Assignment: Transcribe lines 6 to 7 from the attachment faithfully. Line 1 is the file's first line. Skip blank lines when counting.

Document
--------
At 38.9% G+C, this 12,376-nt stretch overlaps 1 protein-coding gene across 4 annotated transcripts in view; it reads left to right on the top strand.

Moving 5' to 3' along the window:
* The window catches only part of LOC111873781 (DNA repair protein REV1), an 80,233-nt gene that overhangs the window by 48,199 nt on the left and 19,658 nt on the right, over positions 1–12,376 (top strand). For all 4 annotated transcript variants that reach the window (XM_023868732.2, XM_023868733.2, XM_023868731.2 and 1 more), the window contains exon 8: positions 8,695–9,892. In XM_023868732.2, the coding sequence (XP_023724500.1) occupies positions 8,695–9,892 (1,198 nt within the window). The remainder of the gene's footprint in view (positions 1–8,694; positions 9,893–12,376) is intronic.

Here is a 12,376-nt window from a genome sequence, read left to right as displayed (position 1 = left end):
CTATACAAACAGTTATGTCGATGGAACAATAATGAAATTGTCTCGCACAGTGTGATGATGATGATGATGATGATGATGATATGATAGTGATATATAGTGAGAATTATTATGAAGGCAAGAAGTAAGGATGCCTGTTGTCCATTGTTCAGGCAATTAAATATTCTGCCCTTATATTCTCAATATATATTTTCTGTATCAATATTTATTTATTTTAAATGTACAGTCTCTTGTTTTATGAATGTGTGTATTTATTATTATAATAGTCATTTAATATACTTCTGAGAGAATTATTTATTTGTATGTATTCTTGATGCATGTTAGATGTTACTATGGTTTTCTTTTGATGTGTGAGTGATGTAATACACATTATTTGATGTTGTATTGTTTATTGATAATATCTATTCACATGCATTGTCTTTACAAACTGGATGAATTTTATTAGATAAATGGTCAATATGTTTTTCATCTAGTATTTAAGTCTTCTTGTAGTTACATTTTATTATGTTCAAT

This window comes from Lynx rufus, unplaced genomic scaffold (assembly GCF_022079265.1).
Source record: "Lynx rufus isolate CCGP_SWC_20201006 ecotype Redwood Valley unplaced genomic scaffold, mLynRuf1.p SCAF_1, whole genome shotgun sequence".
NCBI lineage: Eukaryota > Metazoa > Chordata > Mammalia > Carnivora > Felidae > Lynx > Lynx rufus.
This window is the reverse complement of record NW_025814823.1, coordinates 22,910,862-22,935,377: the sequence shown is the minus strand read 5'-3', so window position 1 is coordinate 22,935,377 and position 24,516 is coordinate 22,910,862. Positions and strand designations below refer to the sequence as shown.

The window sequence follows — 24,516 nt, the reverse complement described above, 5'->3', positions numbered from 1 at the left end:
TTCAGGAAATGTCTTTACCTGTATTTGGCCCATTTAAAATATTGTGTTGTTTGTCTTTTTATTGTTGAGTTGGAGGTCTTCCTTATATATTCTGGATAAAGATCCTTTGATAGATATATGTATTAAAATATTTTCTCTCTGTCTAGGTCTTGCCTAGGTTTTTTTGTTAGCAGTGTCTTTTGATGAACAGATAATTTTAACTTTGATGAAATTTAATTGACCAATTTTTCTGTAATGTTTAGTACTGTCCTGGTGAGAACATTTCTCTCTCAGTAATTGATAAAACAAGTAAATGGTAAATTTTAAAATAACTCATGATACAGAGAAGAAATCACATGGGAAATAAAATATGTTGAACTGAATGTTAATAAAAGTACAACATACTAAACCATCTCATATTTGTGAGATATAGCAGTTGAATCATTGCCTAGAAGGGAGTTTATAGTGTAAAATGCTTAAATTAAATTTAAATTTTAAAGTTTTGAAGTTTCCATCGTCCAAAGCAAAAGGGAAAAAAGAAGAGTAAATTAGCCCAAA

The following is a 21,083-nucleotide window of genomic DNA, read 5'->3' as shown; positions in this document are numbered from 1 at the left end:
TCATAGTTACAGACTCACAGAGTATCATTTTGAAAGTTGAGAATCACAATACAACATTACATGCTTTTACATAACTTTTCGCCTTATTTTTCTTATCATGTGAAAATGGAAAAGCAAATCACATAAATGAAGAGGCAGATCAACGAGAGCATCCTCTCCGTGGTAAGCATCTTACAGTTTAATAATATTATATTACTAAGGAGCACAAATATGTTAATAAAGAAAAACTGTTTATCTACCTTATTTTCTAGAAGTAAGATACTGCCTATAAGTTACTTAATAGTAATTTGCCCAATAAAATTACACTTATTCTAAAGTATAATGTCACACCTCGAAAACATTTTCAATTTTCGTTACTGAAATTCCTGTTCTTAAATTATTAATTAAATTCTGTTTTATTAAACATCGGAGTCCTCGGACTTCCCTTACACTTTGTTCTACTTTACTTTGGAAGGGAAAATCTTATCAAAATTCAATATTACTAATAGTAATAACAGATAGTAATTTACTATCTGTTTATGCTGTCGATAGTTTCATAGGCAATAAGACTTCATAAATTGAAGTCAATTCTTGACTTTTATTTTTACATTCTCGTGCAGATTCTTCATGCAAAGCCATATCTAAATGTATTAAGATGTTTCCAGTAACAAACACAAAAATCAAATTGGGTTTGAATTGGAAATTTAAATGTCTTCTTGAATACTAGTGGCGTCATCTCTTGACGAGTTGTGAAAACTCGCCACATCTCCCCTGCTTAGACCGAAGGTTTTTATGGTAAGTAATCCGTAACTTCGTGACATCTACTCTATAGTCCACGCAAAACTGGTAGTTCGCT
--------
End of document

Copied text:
This window comes from Lynx rufus, unplaced genomic scaffold (assembly GCF_022079265.1).
Source record: "Lynx rufus isolate CCGP_SWC_20201006 ecotype Redwood Valley unplaced genomic scaffold, mLynRuf1.p SCAF_1, whole genome shotgun sequence".